future, do something a lot more dramatic than just the Kyoto Protocol. It's a
very small step along a pathway that is long and difficult.
And it's a step we're almost certainly not going to make, the way things
are going. When you look at the scale of the problem from a carbon point of
What do we have to do? We have to stop as much getting into the
atmosphere. Otherwise it will double, treble. What will happen if we just carry
on exhausting fossil supplies?
Okay. If we were just to follow the Kyoto Protocol...if everybody came on
board--and .I think it's unlikely that the United States will--if all countries
did, that would not stop the increase in the growth of carbon dioxide
In other words, of course the Kyoto Protocol would do something: It would
slow down the rate of growth. But don't forget that the Kyoto Protocol only
applies to the developed countries, and right now, the other countries of the
world are growing quite rapidly, and their emissions are growing, and that will
continue over the next century unless something much broader than the Kyoto
Protocol is enacted. If emissions of carbon dioxide continue to grow, then the
level of carbon dioxide in the atmosphere will continue to grow.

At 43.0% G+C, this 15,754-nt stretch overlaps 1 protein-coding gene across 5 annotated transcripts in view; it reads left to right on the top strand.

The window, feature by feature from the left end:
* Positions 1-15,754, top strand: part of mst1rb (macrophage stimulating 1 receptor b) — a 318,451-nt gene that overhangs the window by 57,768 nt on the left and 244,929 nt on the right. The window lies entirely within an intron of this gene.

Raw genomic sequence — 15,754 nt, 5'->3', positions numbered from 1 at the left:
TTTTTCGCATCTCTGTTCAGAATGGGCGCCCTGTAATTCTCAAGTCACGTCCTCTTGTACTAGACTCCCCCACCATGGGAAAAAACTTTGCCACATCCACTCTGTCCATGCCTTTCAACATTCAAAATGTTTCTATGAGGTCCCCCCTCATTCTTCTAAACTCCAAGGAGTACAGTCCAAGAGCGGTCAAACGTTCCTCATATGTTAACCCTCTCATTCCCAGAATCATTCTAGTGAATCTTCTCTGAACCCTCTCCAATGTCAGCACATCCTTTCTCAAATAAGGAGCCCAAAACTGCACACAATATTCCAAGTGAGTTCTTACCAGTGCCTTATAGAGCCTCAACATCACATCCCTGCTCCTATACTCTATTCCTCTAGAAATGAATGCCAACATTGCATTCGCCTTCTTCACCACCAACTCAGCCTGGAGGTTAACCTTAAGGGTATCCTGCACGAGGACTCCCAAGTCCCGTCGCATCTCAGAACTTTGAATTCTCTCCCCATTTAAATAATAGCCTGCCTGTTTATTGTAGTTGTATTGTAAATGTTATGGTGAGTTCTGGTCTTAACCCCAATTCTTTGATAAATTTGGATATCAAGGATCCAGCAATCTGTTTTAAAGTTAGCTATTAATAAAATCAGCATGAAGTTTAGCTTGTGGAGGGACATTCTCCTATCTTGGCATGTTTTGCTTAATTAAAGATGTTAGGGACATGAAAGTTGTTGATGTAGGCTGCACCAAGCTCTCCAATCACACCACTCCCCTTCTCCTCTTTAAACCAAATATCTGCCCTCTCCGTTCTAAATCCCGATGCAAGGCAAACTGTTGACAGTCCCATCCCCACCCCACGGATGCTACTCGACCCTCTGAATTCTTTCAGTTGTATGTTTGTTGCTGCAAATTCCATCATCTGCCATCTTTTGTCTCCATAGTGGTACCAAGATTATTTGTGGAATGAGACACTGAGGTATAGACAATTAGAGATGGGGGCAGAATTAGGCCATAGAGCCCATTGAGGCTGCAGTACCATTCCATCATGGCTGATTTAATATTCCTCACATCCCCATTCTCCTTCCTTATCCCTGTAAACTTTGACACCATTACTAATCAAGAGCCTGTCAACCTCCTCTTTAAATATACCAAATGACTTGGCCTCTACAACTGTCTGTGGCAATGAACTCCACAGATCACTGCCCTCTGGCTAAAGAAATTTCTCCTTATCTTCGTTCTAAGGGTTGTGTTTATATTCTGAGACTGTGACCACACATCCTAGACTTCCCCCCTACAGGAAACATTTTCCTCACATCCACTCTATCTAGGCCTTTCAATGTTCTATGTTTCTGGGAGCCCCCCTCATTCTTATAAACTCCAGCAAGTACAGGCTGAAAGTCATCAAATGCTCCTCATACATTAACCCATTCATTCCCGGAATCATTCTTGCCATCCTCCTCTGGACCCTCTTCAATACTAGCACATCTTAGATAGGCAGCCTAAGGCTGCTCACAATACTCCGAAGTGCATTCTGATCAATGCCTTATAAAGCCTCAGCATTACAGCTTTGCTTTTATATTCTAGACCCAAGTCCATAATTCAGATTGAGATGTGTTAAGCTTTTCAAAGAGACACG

Following the Kyoto Protocol would reduce the level of carbon dioxide in
the atmosphere in the year 2100 by a relatively small percentage. Just to give
you some numbers, what we think as a best guess, in the absence of any policies
to reduce the missions of carbon dioxide...as a best guess, we think that the
concentration of carbon dioxide in the year 2100 would be about 700 parts per
mission, which is roughly double what it is today. If we enact and follow the
Kyoto Protocol, then we might reduce the buildup by a few tens of parts per
million carbon dioxide. In other words, instead of doubling the amount of
carbon dioxide, we might only increase it by 90 percent. So it's clearly a very
But we still have molecules of CO2 in the atmosphere that
were produced in James Watts' steam engine, don't we? The stuff hangs around
for a long time. So the question is, to turn the curves of concentration, what
do you have to do?
So the Kyoto Protocol will cause a small slowdown in the rate of buildup of
concentration in the atmosphere.
It won't stabilize it though, you're saying?
It will not stabilize it. Now, the guideline for the Kyoto Protocol...the
background document is the United Nations Framework Convention on Climate
Change. And that has as its ultimate objective the stabilization of the
concentrations of greenhouse gases in the atmosphere. There are a lot of
conditions associated with that stabilization. You know, for example,